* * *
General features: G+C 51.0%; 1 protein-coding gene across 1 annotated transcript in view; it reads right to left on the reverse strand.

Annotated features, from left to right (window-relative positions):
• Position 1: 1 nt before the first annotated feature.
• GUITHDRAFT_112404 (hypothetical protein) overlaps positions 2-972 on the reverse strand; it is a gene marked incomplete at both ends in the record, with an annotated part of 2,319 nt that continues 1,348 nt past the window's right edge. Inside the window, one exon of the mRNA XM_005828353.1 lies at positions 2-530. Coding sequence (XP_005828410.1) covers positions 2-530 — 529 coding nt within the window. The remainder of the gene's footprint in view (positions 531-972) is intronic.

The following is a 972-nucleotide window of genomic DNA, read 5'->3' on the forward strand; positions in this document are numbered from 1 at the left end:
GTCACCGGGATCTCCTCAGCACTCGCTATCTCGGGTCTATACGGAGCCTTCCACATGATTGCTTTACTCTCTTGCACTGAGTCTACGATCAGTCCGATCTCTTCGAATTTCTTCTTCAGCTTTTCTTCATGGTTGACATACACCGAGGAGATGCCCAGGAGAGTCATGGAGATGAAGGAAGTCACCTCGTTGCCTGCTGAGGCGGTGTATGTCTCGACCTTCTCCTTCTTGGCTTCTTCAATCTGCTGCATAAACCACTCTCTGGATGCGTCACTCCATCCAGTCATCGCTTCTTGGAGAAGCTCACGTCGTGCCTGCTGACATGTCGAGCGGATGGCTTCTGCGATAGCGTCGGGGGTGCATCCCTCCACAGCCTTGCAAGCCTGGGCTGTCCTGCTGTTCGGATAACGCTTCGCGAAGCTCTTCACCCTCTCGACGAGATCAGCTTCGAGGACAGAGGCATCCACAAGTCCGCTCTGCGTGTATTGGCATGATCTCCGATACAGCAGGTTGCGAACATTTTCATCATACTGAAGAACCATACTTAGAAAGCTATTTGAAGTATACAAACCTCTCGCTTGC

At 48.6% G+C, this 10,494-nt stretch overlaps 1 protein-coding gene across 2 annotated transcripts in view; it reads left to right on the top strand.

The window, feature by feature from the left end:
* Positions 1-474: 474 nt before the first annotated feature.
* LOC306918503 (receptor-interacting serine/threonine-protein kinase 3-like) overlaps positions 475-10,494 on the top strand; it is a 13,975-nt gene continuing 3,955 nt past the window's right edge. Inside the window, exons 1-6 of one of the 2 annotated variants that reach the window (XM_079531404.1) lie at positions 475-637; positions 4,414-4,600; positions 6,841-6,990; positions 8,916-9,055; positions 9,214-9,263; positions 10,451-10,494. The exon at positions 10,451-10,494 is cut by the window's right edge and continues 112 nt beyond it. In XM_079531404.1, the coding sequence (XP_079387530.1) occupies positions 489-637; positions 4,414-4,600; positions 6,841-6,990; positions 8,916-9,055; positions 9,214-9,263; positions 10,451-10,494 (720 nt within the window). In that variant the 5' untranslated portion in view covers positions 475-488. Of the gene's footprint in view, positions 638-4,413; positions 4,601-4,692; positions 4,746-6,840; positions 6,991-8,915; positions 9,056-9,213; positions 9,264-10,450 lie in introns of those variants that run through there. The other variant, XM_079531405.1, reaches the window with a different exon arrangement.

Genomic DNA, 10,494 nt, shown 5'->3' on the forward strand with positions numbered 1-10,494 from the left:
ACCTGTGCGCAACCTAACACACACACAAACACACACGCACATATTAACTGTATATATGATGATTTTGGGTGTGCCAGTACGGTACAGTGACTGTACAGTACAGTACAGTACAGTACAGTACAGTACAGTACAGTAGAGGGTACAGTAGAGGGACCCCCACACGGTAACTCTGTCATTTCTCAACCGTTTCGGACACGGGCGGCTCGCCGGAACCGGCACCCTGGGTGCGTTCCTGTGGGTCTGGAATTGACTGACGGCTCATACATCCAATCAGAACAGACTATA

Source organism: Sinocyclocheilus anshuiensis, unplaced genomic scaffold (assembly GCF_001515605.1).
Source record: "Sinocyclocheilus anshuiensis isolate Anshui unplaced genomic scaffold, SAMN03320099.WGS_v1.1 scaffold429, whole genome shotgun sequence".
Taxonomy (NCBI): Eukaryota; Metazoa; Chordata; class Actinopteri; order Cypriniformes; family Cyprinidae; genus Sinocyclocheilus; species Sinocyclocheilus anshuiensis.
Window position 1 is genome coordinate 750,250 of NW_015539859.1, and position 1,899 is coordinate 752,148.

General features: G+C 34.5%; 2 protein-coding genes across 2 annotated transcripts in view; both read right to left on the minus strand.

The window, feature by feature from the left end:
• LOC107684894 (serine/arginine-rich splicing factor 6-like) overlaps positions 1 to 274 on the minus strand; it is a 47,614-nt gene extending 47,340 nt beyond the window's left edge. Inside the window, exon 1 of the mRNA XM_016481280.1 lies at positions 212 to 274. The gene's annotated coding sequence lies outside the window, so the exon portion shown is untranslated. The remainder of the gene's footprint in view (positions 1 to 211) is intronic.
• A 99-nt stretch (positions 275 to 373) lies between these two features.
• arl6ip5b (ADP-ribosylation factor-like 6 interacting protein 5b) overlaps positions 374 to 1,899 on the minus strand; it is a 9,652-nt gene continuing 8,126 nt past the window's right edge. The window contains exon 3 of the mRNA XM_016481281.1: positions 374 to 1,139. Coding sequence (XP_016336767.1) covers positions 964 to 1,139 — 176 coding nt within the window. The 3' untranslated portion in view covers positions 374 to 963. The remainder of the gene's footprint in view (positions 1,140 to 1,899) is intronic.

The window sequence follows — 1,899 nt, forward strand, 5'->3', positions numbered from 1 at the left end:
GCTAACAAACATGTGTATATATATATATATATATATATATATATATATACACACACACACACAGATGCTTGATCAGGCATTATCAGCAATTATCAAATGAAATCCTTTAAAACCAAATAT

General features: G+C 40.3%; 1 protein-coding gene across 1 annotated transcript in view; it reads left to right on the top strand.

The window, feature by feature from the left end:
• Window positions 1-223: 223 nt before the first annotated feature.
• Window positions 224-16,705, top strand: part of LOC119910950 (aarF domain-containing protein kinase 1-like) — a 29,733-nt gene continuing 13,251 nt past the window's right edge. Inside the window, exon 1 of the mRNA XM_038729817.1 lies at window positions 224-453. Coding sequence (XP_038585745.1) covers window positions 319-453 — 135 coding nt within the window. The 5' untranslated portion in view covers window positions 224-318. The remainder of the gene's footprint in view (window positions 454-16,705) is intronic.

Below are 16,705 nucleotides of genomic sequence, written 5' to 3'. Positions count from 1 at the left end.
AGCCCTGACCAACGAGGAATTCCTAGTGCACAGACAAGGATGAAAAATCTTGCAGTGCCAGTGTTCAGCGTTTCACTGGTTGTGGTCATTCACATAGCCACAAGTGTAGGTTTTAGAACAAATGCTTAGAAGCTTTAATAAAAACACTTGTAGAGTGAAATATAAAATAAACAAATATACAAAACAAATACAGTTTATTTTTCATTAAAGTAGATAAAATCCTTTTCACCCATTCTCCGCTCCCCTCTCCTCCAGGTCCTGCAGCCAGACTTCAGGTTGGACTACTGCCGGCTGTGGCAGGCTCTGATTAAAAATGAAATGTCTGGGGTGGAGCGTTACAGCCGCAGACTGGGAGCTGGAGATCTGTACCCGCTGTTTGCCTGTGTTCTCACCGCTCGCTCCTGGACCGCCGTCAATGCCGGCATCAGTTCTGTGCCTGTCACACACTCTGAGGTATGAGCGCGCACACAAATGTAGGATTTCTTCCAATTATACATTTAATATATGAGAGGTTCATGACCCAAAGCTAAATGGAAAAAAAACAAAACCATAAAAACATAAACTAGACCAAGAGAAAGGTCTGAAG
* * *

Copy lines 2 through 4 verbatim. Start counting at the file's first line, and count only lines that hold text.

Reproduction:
Annotated features, from left to right (window-relative positions):
• Position 1: 1 nt before the first annotated feature.
• GUITHDRAFT_112404 (hypothetical protein) overlaps positions 2-972 on the reverse strand; it is a gene marked incomplete at both ends in the record, with an annotated part of 2,319 nt that continues 1,348 nt past the window's right edge. Inside the window, one exon of the mRNA XM_005828353.1 lies at positions 2-530. Coding sequence (XP_005828410.1) covers positions 2-530 — 529 coding nt within the window. The remainder of the gene's footprint in view (positions 531-972) is intronic.